Rolf A. Kluenter. Portals of the Labyrinth

Entering the Labyrinth
About Rolf A. Kluenter's latest group of works

The Labyrinth is the home to the hesitant
The way of the one, who is eschewing to
reach his destination
Will easily draw a labyrinth

Walter Benjamin

The logic of an artwork can generally be deduced from a single physical or spiritual movement. Since many centuries the portal of the Romanesque Cathedral of Lucca is adorned by an artwork in stone, showing a circular labyrinth, which according to the accompanying inscription refers to the legend of Theseus. Its specific form evolves from a single rotation and spiritual motion, leading from periphery to centre. As the famous legend instructs, the way out of the labyrinth, can be achieved with the thread of Ariadne, at best. Interpretations of the legend, which serves as an archetypal model for the human understanding of the world, all-too often overlook the location of the entrance. Access to those archetypal forms of labyrinths, which can physically be entered, is only possible from the west, an orientation, which already for the Celts signified the direction of death or the otherworld, respectively underworld. The east on the other hand constitutes the entrée to insight and renewal, until today. Thus labyrinths are by no means only symbolic one-way figures, but also concrete ways of experience, whose accomplishment includes a specific spatial motion.

"Portals of the labyrinth" is the title of Rolf A. Kluenter's latest group of works. The ambiguous title suggests to first consult a biographical foil, not only because the unusual path of life of the artist, who being born in 1956 in Bürvenich near Cologne, is characterized by a consequent turning to the east. After graduating from the renowned Fine Arts Academy in Düsseldorf in the year 1982, Rolf A Kluenter didn't focus on New York, which as metropolis of contemporary art had produced a hypnotic maelstrom, but rather towards Nepal. For him, the new positioning, which not only in the physical sense meant a counter-direction, was like the entry into the labyrinth of insight. Especially because his sojourn also included an intensive occupation with far-eastern ways of thinking and meditation. Until 1994 he lived and taught in Kathmandu, after this daring the move to Shanghai, a metropolis with a capitalistically characterised dynamic that constitutes the third station of an unusual artistic path.

Who ventures so far into another direction has something different, significant to communicate. Rolf A. Kluenter's dealing with far-eastern traditions of thought results in an artistic impulse, which western criteria and terminology can only inadequately describe. In "Portals of the Labyrinth" this impulse is mirrored by the sensitive leitmotiv of the colour black, which as allegorical negation seems to be omnipresent. Already for "Secret Room" a group of works developed between 1986 and 2004, Rolf A. Kluenter used hand-made paper, which only after the addition of coal dust adopts a significant black dyeing. Resembling a signature the paper material serves as the dark painting-base, which in its surface structure, material interwoven character and graduation of colour appears multiple facetted and fractured. Thus it functions like the negative film of a not (yet) exposed photograph, whose grain is waiting for the first rays of the sun.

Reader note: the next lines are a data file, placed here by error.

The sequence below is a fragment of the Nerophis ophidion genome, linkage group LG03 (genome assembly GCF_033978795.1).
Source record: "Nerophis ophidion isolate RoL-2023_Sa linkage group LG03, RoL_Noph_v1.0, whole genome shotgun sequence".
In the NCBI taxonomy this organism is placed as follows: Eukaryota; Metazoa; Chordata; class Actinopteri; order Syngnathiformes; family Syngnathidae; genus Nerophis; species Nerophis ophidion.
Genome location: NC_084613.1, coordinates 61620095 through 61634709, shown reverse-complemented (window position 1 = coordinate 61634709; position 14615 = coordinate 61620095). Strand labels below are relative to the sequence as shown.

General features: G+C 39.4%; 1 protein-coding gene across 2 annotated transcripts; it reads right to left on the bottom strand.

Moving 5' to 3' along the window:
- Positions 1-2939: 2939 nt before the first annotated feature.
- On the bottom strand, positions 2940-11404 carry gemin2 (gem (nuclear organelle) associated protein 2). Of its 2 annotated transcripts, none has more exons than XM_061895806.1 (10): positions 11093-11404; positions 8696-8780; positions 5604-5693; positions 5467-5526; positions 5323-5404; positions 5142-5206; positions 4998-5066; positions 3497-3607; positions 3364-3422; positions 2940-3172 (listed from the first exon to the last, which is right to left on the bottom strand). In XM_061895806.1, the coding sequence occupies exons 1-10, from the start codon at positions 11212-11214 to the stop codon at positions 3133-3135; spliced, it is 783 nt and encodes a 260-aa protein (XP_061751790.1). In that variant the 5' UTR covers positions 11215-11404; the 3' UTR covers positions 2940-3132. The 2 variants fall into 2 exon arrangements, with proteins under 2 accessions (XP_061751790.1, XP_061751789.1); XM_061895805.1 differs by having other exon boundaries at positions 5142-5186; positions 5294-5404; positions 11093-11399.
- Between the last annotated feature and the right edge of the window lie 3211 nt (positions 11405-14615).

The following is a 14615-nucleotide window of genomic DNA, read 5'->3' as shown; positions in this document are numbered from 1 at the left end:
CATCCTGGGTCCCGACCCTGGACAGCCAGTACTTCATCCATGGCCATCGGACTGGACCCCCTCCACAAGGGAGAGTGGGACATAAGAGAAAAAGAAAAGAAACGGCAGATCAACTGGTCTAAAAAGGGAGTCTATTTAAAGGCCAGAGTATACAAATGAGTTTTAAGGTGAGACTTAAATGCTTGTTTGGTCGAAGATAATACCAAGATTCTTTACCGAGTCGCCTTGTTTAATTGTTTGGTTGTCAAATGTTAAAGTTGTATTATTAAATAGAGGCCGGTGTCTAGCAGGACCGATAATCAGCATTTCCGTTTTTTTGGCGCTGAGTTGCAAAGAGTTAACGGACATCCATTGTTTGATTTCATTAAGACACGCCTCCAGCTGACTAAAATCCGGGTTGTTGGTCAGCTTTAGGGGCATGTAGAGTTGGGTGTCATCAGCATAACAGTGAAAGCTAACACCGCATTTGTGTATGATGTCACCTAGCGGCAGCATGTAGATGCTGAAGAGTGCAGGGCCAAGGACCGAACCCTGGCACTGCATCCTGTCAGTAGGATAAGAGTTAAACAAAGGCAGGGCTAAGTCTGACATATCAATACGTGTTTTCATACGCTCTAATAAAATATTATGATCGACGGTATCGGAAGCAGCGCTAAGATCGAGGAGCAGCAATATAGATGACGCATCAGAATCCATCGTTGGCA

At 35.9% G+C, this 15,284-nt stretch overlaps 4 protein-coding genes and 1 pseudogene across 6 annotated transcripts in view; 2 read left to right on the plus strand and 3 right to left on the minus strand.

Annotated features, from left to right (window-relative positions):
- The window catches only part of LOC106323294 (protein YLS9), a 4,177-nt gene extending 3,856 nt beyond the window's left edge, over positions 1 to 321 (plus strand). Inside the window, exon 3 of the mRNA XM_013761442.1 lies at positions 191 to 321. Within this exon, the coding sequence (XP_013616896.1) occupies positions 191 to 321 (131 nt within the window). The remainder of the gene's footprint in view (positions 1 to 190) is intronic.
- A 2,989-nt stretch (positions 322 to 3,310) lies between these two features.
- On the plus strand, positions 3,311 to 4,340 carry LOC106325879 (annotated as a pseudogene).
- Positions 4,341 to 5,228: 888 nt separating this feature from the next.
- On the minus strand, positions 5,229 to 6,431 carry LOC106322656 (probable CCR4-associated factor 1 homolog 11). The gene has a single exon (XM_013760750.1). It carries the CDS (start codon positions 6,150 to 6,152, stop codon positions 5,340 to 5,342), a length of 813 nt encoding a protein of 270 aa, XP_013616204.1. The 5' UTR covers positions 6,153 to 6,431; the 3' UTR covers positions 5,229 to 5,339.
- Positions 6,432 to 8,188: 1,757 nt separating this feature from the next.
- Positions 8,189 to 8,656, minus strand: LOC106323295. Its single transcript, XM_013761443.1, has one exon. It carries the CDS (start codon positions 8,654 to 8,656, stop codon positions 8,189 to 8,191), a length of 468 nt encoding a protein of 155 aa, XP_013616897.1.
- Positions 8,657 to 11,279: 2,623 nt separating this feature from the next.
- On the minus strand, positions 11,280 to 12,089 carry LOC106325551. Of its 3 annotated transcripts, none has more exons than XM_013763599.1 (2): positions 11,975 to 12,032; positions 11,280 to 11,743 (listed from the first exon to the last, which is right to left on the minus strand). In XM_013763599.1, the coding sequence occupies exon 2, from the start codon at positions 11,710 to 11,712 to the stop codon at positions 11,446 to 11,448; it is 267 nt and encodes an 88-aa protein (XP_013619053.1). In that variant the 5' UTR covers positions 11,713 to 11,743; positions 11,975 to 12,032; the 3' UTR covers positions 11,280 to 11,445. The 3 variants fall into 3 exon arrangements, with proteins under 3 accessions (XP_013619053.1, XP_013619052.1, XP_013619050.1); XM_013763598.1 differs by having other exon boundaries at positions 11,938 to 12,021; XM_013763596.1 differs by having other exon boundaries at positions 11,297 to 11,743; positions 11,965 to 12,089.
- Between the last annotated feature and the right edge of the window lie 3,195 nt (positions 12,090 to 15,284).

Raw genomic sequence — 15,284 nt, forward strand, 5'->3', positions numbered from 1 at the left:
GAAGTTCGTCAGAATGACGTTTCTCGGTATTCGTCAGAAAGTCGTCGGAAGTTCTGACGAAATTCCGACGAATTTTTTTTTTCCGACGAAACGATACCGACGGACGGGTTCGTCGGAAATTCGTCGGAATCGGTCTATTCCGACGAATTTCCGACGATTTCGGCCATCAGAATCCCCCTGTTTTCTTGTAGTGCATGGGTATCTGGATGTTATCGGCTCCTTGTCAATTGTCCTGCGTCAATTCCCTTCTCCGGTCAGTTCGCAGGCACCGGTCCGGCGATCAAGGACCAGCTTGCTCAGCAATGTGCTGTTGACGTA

Thus the colour black constitutes the starting point of a creative process, which literally as well as metaphorically can be referred to as VIA NEGATIVA. The treatment of the black surface is effected with white and black tinctures, which mostly evoke net-like structures and interweavements, their overlapping often creating spatial effects. Circle and rectangle, dot and line serve as formal points of reference in the coordinate system of artistic query. Positioned in relation to each other they obviously follow rational principles only to a limited extent. Instead they are becoming independent and create various complex connections. Consequently the dual patterns of cognition, which principally allow the understanding of the world, mutate into far more complicated systems. The works belonging to "Portals of the Labyrinth" are fragile and accessible in-between entities, which venture on the narrow ridge between abstraction and association. How open and subtle these paper-works are conceived cannot only be seen in the border areas, which consciously fray or expand into the three- dimensional.

The viewer's associations of these fragile networks with road maps, computer generated brain waves and labyrinth-like archetypes, which sometimes appear meandering, spiralling and atomising themselves, are not coincidental. In a process of viewing, which in the vocabulary of perception psychology is termed 'cognitive mapping' these structures of reception give valuable orientation points for image recognition. But Rolf A. Kluenter's wall-covering works also include numerous pitfalls as the titles "trap door", "phantom exit" or "Fruehwarnsystem" indicate. Even if melancholy and insight are conjoined as in the case of "Melancholia meets Sophia", it is rather difficult for the insight: The light bulbs remain switched off.

In numerous aspects Rolf A. Kluenter's works mirror an unsettling act of visual understanding of the world, amounting to an introspective query. They prove that the entry into the labyrinth does not remain without consequences. The Hungarian theologian Marcell Mrtoffny once remarked that nowadays art does not need theology but that instead theology needs art. Who takes a look at the works of "Portals of the Labyrinth" will inevitably agree with him.

© Christoph Schaden, 2005

published in: Rolf A. Kluenter. Portrals of the Labyrinth, Amsterdam 2005, p. 9-12

Rolf A. Kluenter

Text published in:
Rolf A. Kluenter - Portals of the Labyrinth
Amsterdam 2005, p. 9-12.

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